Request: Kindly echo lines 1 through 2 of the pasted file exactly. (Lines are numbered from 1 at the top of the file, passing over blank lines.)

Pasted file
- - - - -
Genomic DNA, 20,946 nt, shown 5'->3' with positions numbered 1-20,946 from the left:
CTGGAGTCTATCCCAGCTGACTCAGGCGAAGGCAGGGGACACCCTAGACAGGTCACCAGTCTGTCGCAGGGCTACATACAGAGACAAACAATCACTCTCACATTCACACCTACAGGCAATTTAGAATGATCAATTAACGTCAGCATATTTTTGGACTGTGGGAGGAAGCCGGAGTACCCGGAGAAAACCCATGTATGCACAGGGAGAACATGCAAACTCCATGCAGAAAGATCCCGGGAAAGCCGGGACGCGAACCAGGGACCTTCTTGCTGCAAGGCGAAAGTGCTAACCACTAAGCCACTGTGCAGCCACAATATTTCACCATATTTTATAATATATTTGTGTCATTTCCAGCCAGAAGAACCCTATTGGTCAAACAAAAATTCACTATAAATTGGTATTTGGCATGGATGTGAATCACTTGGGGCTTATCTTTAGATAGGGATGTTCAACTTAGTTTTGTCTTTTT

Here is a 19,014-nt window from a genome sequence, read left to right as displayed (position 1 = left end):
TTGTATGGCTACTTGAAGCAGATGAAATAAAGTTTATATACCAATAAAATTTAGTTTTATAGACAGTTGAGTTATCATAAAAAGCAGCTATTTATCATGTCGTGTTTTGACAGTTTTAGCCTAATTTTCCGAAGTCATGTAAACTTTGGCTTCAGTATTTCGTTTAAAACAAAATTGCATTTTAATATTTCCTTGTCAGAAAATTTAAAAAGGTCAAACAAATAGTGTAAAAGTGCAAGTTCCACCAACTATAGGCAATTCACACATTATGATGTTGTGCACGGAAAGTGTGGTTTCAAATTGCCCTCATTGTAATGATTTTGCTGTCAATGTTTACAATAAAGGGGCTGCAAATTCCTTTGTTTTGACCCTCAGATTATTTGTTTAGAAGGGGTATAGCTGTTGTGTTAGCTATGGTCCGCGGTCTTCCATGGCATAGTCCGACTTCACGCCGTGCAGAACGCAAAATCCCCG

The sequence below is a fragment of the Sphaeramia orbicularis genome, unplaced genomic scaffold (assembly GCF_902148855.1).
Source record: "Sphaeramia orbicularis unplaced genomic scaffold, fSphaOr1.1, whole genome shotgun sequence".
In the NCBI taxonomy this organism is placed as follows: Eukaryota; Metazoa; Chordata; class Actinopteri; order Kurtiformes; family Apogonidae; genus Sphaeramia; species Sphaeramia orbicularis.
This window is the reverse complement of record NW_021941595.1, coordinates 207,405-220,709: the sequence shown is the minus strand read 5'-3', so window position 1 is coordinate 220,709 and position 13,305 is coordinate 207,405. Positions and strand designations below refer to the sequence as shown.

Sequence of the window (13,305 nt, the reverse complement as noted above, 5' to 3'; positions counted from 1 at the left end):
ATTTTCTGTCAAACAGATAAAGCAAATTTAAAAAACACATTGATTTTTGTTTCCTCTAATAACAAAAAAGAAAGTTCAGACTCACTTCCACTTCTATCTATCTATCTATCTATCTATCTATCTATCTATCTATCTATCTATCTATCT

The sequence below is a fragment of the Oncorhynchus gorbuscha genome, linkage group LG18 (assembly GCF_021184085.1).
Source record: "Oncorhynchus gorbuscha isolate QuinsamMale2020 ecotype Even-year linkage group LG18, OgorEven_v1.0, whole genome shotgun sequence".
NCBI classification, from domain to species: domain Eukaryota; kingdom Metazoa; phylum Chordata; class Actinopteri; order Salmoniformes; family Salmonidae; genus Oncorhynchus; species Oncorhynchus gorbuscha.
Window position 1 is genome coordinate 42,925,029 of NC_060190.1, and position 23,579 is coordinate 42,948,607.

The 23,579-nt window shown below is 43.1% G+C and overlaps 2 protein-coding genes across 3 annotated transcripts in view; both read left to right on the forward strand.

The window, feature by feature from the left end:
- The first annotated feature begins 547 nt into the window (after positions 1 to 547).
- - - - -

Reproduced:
Genomic DNA, 20,946 nt, shown 5'->3' with positions numbered 1-20,946 from the left:
CTGGAGTCTATCCCAGCTGACTCAGGCGAAGGCAGGGGACACCCTAGACAGGTCACCAGTCTGTCGCAGGGCTACATACAGAGACAAACAATCACTCTCACATTCACACCTACAGGCAATTTAGAATGATCAATTAACGTCAGCATATTTTTGGACTGTGGGAGGAAGCCGGAGTACCCGGAGAAAACCCATGTATGCACAGGGAGAACATGCAAACTCCATGCAGAAAGATCCCGGGAAAGCCGGGACGCGAACCAGGGACCTTCTTGCTGCAAGGCGAAAGTGCTAACCACTAAGCCACTGTGCAGCCACAATATTTCACCATATTTTATAATATATTTGTGTCATTTCCAGCCAGAAGAACCCTATTGGTCAAACAAAAATTCACTATAAATTGGTATTTGGCATGGATGTGAATCACTTGGGGCTTATCTTTAGATAGGGATGTTCAACTTAGTTTTGTCTTTTT